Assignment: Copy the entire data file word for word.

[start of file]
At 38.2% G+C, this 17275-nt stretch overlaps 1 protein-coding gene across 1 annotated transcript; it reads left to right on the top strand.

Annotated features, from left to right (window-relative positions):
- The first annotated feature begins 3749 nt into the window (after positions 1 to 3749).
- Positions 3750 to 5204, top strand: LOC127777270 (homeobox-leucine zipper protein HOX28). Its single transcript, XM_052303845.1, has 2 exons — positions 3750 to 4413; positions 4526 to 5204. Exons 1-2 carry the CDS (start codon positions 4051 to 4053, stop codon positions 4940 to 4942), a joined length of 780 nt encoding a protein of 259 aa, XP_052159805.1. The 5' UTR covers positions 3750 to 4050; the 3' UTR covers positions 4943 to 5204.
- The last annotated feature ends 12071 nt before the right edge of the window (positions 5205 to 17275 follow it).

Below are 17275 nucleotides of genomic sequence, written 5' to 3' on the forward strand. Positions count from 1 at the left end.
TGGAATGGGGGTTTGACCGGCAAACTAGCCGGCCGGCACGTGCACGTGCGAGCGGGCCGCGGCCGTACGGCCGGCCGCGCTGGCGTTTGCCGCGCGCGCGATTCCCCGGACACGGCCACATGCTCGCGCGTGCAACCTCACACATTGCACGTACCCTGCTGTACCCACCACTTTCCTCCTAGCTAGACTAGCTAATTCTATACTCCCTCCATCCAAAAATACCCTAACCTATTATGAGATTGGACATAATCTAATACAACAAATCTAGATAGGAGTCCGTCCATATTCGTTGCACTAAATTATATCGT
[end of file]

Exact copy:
At 38.2% G+C, this 17275-nt stretch overlaps 1 protein-coding gene across 1 annotated transcript; it reads left to right on the top strand.

Annotated features, from left to right (window-relative positions):
- The first annotated feature begins 3749 nt into the window (after positions 1 to 3749).
- Positions 3750 to 5204, top strand: LOC127777270 (homeobox-leucine zipper protein HOX28). Its single transcript, XM_052303845.1, has 2 exons — positions 3750 to 4413; positions 4526 to 5204. Exons 1-2 carry the CDS (start codon positions 4051 to 4053, stop codon positions 4940 to 4942), a joined length of 780 nt encoding a protein of 259 aa, XP_052159805.1. The 5' UTR covers positions 3750 to 4050; the 3' UTR covers positions 4943 to 5204.
- The last annotated feature ends 12071 nt before the right edge of the window (positions 5205 to 17275 follow it).

Below are 17275 nucleotides of genomic sequence, written 5' to 3' on the forward strand. Positions count from 1 at the left end.
TGGAATGGGGGTTTGACCGGCAAACTAGCCGGCCGGCACGTGCACGTGCGAGCGGGCCGCGGCCGTACGGCCGGCCGCGCTGGCGTTTGCCGCGCGCGCGATTCCCCGGACACGGCCACATGCTCGCGCGTGCAACCTCACACATTGCACGTACCCTGCTGTACCCACCACTTTCCTCCTAGCTAGACTAGCTAATTCTATACTCCCTCCATCCAAAAATACCCTAACCTATTATGAGATTGGACATAATCTAATACAACAAATCTAGATAGGAGTCCGTCCATATTCGTTGCACTAAATTATATCGT